A person stands at a podium in front of a screen speaking to an audience
Johan Clarke (M’19) presented his capstone project, “The Uncanny Patient: Reconciling the Psychological Trauma of Abject Horror in Medicine,” at the 2019 American Comparative Literature Association Annual Meeting on Friday, March 8, at Georgetown University.

“I was interested in abject horror in medicine, and how we’re fascinated with the body going wrong and how that can objectify patients,” he said. “It helped me think about moments in my career where I have done that and how it’s affected my relationship with the patient and the patient’s relationship to themselves and their body.”

Clarke presented his work at the Pacific Ancient and Modern Language Association (PAMLA) Annual Conference in 2018 and the American Comparative Literature Association (ACLA) Annual Meeting in 2019.

“The most important lessons I’ve learned from the track are empathy and awareness,” said Clarke.

“We read several books where it was hard to empathize with the narrator and we had to discuss why it was difficult,” he added. “I think that’s going to help me when I’m having a rough day or working with a rough patient. I’ll be able to sit down and think about how my identity is clashing with their identity.”

Claire McDaniel (C’14, MBA’19, M’19), author of eight articles in the BMJ on literature and medicine, echoed Clarke in saying that learning how to listen to other people’s stories was the most important skill she learned after four years in the track.

“It helped me stay empathetic after long hours or stressful classes. It made me think beyond the hospital, which will make for more well-rounded and compassionate physicians,” she said.

For Wang, the track has helped him adopt a new lens when working with patients. “This track teaches you how to see outside of yourself and your own limitations. There’s this understanding that there are boundless walks of life and you can learn from any individual patient.”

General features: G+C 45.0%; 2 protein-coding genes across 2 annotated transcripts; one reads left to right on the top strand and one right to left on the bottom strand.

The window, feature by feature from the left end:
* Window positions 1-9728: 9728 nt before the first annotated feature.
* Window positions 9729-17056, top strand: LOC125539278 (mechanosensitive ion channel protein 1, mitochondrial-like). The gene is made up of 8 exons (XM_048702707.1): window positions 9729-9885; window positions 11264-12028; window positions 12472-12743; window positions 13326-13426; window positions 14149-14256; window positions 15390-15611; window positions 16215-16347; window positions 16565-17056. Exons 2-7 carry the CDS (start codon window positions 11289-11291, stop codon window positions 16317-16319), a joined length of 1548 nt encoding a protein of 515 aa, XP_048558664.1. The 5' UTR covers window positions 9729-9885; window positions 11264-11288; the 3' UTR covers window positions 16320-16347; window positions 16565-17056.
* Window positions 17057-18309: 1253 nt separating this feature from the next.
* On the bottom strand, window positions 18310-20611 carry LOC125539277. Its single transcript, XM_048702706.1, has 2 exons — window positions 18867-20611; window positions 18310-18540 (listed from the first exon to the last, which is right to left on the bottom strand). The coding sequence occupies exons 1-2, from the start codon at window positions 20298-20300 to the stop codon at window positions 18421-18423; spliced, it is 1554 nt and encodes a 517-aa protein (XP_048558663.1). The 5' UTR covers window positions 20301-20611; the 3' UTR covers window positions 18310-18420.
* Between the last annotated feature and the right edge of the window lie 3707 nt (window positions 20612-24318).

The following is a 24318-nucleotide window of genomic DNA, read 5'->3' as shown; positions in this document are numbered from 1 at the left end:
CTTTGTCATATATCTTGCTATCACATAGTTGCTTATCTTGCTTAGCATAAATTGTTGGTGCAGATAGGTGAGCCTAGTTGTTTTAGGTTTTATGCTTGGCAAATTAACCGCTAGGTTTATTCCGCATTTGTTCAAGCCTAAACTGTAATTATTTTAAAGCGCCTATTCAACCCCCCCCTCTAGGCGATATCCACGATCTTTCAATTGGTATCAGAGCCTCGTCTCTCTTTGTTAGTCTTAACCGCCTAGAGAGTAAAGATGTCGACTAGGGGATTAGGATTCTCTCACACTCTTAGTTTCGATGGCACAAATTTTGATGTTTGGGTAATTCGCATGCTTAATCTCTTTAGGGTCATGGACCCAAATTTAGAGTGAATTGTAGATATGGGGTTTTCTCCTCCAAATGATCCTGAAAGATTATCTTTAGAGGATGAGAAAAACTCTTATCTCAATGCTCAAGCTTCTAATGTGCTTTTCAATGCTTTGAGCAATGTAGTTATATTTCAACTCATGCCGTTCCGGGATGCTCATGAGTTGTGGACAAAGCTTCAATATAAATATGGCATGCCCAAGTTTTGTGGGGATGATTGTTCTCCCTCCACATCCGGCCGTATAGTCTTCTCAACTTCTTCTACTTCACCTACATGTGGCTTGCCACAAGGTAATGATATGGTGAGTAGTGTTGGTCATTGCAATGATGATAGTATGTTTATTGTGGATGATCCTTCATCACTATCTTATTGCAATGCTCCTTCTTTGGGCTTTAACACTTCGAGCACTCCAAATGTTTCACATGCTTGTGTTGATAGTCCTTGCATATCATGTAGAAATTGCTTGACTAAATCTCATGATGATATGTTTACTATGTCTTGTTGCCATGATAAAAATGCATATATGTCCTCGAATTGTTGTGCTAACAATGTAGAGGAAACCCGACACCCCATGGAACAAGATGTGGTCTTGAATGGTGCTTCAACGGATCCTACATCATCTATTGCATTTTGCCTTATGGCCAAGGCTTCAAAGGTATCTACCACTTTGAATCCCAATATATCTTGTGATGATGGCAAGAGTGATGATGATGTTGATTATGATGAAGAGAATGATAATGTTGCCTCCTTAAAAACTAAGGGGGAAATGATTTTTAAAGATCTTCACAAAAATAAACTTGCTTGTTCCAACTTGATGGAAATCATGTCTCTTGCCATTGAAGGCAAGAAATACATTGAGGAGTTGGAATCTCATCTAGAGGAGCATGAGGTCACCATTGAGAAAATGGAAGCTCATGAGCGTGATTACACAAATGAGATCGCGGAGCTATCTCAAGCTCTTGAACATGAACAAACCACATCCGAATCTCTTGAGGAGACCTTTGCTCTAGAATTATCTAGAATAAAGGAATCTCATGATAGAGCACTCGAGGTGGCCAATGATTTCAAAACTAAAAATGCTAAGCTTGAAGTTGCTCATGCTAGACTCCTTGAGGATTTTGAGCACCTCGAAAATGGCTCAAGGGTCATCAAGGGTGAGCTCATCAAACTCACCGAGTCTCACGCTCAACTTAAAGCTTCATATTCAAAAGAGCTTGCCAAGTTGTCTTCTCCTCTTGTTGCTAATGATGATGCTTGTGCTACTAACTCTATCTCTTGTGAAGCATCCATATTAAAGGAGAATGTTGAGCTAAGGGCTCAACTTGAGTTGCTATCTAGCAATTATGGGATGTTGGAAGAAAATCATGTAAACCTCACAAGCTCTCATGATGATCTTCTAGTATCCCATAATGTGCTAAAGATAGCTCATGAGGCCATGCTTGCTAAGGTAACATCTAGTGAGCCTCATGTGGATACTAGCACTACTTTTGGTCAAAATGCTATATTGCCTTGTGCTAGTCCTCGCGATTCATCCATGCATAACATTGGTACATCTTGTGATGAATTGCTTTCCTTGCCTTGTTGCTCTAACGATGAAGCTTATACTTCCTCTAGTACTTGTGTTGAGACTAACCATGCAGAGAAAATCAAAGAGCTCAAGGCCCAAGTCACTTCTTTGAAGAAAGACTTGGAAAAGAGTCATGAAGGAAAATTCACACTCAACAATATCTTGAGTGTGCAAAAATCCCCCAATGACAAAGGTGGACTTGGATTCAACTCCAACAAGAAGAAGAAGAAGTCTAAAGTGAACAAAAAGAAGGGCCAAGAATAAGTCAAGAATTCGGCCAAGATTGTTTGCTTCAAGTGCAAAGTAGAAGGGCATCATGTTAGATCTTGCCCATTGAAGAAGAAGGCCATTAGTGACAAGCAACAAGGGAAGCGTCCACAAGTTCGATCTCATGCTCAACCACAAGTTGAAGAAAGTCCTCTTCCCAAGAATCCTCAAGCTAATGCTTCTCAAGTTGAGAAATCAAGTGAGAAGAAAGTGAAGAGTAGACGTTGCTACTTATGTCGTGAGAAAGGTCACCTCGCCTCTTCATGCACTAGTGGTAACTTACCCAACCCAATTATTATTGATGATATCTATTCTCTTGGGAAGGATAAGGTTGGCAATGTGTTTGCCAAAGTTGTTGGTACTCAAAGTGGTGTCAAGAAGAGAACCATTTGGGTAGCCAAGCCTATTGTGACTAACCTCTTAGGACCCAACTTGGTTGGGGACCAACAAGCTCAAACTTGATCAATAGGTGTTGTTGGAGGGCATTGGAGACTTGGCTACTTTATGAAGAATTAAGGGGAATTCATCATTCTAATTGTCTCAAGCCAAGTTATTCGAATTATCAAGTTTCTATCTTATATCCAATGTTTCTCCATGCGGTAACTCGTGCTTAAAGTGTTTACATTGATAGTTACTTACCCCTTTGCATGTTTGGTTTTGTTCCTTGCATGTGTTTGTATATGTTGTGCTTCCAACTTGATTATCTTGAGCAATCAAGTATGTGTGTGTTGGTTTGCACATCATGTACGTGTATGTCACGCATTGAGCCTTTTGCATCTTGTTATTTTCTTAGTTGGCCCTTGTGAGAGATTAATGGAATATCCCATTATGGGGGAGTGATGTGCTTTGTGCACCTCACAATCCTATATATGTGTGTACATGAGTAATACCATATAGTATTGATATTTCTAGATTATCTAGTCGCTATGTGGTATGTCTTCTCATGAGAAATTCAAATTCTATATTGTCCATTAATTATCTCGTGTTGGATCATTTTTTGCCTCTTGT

Improving Medical Student Well-Being

In his research, Marchalik has found that reading for pleasure prevents burnout, something students on the literature and medicine track can confirm.

Daniel Marchalik, MD, pictured in front of the Med-Dent building
Daniel Marchalik, MD, director for the Literature and Medicine track, has several favorite novels, including The Tiger’s Wife by Téa Obreht and A Visit from the Goon Squad by Jennifer Egan.

“We’ve done a couple of studies on burnout in urology residents in the United States and Europe, and have found that reading for pleasure is one of the few activities that’s really protective against burnout,” he said.

“It has been very grounding,” said Wang. “Sometimes you feel like you’re wading through all these different waters and obstacles in medical school and at the hospital. Being able to take yourself out of that, for even an hour, helps you recharge and look at things from a different perspective.”

For McDaniel, reading is cathartic, and discussing the books with her peers has helped her stay grounded during the highs and lows of medical school.

“It’s a pleasant thing to do in your free time and provides a contrast to the work itself,” she said. “Doing this cathartic thing and getting together to talk about it with like-minded people has really helped to keep us from burning out.”

Giuliana Cortese
GUMC Communications